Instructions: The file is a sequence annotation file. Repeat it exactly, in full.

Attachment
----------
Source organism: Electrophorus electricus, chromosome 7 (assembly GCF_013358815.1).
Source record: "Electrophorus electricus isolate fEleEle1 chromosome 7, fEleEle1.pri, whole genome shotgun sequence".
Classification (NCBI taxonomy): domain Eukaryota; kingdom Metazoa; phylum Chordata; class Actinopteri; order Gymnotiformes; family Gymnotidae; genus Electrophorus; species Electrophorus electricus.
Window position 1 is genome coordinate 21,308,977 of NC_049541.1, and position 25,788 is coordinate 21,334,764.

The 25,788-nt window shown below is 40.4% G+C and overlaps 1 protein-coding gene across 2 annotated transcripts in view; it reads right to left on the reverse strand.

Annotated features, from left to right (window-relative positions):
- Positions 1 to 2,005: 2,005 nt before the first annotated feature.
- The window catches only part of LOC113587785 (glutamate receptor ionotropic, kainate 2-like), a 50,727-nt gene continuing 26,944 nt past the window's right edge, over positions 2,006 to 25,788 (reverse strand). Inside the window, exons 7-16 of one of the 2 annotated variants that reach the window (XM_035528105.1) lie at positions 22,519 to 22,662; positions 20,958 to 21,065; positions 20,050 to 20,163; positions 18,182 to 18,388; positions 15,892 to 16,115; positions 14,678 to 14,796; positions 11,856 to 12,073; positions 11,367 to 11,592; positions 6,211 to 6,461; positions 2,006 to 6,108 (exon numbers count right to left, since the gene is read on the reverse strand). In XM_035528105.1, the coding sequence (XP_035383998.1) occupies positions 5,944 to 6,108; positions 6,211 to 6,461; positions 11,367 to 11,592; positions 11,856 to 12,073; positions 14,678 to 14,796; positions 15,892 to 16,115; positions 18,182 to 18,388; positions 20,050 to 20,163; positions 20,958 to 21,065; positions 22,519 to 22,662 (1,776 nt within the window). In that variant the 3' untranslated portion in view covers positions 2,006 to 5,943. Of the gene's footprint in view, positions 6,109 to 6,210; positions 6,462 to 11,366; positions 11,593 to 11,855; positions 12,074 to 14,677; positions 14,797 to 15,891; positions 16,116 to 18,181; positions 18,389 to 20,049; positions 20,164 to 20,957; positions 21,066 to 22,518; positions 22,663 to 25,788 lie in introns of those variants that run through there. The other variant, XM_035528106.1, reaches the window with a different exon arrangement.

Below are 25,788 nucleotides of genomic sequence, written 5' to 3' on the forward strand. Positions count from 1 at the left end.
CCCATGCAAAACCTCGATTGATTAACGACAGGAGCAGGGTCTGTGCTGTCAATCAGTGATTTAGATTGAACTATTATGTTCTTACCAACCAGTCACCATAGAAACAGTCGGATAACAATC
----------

Source organism: Electrophorus electricus, chromosome 7 (assembly GCF_013358815.1).
Source record: "Electrophorus electricus isolate fEleEle1 chromosome 7, fEleEle1.pri, whole genome shotgun sequence".
Classification (NCBI taxonomy): domain Eukaryota; kingdom Metazoa; phylum Chordata; class Actinopteri; order Gymnotiformes; family Gymnotidae; genus Electrophorus; species Electrophorus electricus.
Window position 1 is genome coordinate 21,308,977 of NC_049541.1, and position 25,788 is coordinate 21,334,764.

The 25,788-nt window shown below is 40.4% G+C and overlaps 1 protein-coding gene across 2 annotated transcripts in view; it reads right to left on the reverse strand.

Annotated features, from left to right (window-relative positions):
- Positions 1 to 2,005: 2,005 nt before the first annotated feature.
- The window catches only part of LOC113587785 (glutamate receptor ionotropic, kainate 2-like), a 50,727-nt gene continuing 26,944 nt past the window's right edge, over positions 2,006 to 25,788 (reverse strand). Inside the window, exons 7-16 of one of the 2 annotated variants that reach the window (XM_035528105.1) lie at positions 22,519 to 22,662; positions 20,958 to 21,065; positions 20,050 to 20,163; positions 18,182 to 18,388; positions 15,892 to 16,115; positions 14,678 to 14,796; positions 11,856 to 12,073; positions 11,367 to 11,592; positions 6,211 to 6,461; positions 2,006 to 6,108 (exon numbers count right to left, since the gene is read on the reverse strand). In XM_035528105.1, the coding sequence (XP_035383998.1) occupies positions 5,944 to 6,108; positions 6,211 to 6,461; positions 11,367 to 11,592; positions 11,856 to 12,073; positions 14,678 to 14,796; positions 15,892 to 16,115; positions 18,182 to 18,388; positions 20,050 to 20,163; positions 20,958 to 21,065; positions 22,519 to 22,662 (1,776 nt within the window). In that variant the 3' untranslated portion in view covers positions 2,006 to 5,943. Of the gene's footprint in view, positions 6,109 to 6,210; positions 6,462 to 11,366; positions 11,593 to 11,855; positions 12,074 to 14,677; positions 14,797 to 15,891; positions 16,116 to 18,181; positions 18,389 to 20,049; positions 20,164 to 20,957; positions 21,066 to 22,518; positions 22,663 to 25,788 lie in introns of those variants that run through there. The other variant, XM_035528106.1, reaches the window with a different exon arrangement.

Below are 25,788 nucleotides of genomic sequence, written 5' to 3' on the forward strand. Positions count from 1 at the left end.
CCCATGCAAAACCTCGATTGATTAACGACAGGAGCAGGGTCTGTGCTGTCAATCAGTGATTTAGATTGAACTATTATGTTCTTACCAACCAGTCACCATAGAAACAGTCGGATAACAATC